Oh for goodness’ sake, does everyone in the USA have to take on sex trafficking as their special mission? How conformist! Ashley Judd has joined the list; it turns out she once wrote a school paper on the topic, so the UN invited her to come be an expert recently, and rather than blame Judd for her lack of imagination I charge the UN for utter irresponsibility. I expect Mira Sorvino is annoyed as well, displaced from her Queen Bee position. Both women are smugly calling themselves philanthropists now, showing perfectly the correctness of my theory of Rescue as identity marker for under-employed middle-class women.
Now here is Gloria Steinem, founder of Ms Magazine and veteran politicker in the women’s movement, spouting fundamentalist cliches in India, where she was invited to talk about prostitution and trafficking. Feminist conflict on these subjects is as common in India as anywhere else, so the fact that Steinem’s remarks caused a kerfuffle is not surprising, but The Hindu newspaper has allowed a true blossoming of quarrels today – really quite absurd if you read through them all. Steinem’s original talk at a university, reported as Up against the epidemic of trafficking, was repressive towards sex workers and their allies who attended, followed by Prostitution is one of the oldest oppressions, not profession, which includes more unsubstantiated statistics from Rescue project Apne Aap
the number of child victims trafficked globally for sexual exploitation or cheap labour is 1.2 million annually. The National Human Rights Commission estimates that almost half the children trafficked within India are between the ages of 11 and 14.
Steinem’s own errors and cliches include:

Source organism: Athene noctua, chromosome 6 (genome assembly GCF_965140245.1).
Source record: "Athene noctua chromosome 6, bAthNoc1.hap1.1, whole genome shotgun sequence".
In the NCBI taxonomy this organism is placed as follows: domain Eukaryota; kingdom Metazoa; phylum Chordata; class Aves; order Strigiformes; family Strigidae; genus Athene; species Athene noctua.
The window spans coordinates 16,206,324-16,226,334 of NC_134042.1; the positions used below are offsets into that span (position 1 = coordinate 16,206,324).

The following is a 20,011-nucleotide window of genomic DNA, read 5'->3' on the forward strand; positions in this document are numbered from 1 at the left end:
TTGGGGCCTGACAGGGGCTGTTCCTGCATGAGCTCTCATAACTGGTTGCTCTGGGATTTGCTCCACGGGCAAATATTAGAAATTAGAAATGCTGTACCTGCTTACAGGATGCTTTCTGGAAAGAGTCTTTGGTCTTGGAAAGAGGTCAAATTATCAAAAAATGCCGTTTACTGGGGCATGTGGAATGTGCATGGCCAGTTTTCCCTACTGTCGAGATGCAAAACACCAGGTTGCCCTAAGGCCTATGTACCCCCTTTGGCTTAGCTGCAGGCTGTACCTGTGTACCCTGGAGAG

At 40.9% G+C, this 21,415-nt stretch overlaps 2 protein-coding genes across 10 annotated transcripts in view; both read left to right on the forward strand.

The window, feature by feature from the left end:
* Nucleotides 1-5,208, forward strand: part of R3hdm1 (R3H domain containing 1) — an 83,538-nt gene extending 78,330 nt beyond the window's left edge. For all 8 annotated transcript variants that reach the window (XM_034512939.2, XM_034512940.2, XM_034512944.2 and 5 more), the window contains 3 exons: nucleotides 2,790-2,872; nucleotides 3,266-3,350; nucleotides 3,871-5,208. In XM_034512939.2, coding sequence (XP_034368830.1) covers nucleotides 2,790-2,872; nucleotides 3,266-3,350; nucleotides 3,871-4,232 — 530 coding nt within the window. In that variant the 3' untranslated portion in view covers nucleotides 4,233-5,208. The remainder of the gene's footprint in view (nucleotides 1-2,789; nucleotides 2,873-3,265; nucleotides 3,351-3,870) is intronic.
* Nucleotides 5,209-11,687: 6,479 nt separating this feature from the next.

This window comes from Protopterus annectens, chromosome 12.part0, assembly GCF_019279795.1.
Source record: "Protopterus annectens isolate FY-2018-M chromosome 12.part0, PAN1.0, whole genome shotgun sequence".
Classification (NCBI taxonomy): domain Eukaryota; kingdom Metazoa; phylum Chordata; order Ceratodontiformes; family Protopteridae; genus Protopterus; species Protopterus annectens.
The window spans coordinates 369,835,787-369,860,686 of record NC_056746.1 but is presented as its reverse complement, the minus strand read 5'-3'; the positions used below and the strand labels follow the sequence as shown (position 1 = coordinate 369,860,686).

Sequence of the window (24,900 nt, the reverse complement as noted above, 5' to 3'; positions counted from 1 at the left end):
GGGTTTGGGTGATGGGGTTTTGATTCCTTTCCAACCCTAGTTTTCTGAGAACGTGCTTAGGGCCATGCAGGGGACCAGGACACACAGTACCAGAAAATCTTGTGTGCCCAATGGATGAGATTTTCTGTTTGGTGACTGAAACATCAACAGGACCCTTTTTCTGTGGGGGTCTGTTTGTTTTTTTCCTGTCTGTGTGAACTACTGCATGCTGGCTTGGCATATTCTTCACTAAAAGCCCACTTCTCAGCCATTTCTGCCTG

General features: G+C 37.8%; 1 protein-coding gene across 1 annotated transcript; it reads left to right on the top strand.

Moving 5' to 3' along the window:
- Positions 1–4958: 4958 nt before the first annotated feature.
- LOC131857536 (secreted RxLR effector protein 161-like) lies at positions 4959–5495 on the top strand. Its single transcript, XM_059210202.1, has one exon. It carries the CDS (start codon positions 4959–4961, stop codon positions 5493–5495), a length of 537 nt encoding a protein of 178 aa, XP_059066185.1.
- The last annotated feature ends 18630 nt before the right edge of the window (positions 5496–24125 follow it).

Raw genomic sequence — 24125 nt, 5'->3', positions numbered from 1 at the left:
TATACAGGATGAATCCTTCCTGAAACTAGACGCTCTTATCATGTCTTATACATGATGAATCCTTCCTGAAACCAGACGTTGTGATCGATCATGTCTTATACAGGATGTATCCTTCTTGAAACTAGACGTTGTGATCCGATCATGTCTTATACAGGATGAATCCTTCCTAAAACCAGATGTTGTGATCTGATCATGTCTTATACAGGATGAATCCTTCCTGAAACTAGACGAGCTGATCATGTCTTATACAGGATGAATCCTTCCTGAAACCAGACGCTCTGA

The average age for children to be pushed into sex trafficking is between 12 and 13 in the United States and between 9 and 12 in India. The perception is that very young children are less likely to have AIDS. Quoting from her experiences in different countries, she said women who are trafficked suffer a great deal because of patriarchal structures and religions.
. . . the less “valuable” women who are not expected to maintain the “purity” of a class, caste or race are the ones most likely to fall prey to human trafficking worldwide.
She could be crucified for comments like the last one but was presumably surrounded by groupies so not in danger. Isn’t it nice to know that she now has travel plans with Apne Aap to look at real live sex trafficking and prostitution around India? More Reality Tourism, I call it, with a biased guide. Has she met Siddharth Kara yet?
I suspect that the event’s organiser, Kumkum Roy of Jawaharlal University’s Women Studies Programme, had not properly investigated Steinem before inviting her, because she nearly apologised for exclusion of sex workers at Steinem’s talk in Need for a nuanced debate. Shohini Ghosh, another academic, refuted Steinem’s nonsense more clearly in Moralistic assumptions.
However the icing on this quarrelsome cake is in a piece by Steinem herself called Body Invasion is De-humanising, as a reply to the above criticism. Steinem’s unfamiliarity with this particular debate is glaringly obvious, so that she leans on 1970s Dworkian rhetoric and errors of fact that have been debunked hundreds of times. As with the pea-brained actors, Steinem is reduced to using anecdotal evidence, claiming that the unhappy prostitutes she happens to have met represent all, and she says no one has ever told her they want their daughter to grow up to be a prostitute. My land, isn’t that amazing! This sort of embarrassing cant is easily avoided by never accepting an invitation to talk on a subject where most of the audience knows much more than you ever will: Public Speaking 101.
Pictures depict real body invasions.
–Laura Agustín, the Naked Anthropologist